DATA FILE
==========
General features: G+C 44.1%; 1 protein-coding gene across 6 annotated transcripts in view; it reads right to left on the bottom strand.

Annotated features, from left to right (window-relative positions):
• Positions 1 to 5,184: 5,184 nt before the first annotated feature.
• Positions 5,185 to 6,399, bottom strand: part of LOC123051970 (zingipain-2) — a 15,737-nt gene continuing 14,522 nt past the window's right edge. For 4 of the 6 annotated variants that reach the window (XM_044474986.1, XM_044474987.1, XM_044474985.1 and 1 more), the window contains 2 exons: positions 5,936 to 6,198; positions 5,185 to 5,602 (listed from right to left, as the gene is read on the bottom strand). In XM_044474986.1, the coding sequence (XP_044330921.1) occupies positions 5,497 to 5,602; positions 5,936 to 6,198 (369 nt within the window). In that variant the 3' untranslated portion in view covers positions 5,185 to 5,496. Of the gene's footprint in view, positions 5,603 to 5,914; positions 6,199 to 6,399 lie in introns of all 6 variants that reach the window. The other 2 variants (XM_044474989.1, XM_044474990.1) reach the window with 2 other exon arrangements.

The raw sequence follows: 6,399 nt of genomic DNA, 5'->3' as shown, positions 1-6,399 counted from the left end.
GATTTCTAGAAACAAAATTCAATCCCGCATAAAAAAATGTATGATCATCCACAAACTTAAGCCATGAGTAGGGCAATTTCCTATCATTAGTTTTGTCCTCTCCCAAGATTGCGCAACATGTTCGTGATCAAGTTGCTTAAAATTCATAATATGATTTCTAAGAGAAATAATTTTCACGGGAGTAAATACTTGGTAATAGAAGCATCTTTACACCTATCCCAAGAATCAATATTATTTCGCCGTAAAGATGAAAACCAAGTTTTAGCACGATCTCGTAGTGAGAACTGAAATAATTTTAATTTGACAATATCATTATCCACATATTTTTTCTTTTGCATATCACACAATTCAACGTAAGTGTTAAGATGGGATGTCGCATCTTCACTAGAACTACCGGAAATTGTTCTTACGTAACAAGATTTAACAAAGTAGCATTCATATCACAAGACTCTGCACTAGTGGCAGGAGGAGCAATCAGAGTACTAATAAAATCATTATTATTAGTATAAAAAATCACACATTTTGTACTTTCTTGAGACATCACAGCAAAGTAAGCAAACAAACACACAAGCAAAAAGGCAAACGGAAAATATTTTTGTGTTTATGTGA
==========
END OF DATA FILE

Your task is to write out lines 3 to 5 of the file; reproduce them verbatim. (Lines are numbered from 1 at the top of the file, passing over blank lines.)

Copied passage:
• Positions 1 to 5,184: 5,184 nt before the first annotated feature.
• Positions 5,185 to 6,399, bottom strand: part of LOC123051970 (zingipain-2) — a 15,737-nt gene continuing 14,522 nt past the window's right edge. For 4 of the 6 annotated variants that reach the window (XM_044474986.1, XM_044474987.1, XM_044474985.1 and 1 more), the window contains 2 exons: positions 5,936 to 6,198; positions 5,185 to 5,602 (listed from right to left, as the gene is read on the bottom strand). In XM_044474986.1, the coding sequence (XP_044330921.1) occupies positions 5,497 to 5,602; positions 5,936 to 6,198 (369 nt within the window). In that variant the 3' untranslated portion in view covers positions 5,185 to 5,496. Of the gene's footprint in view, positions 5,603 to 5,914; positions 6,199 to 6,399 lie in introns of all 6 variants that reach the window. The other 2 variants (XM_044474989.1, XM_044474990.1) reach the window with 2 other exon arrangements.

The raw sequence follows: 6,399 nt of genomic DNA, 5'->3' as shown, positions 1-6,399 counted from the left end.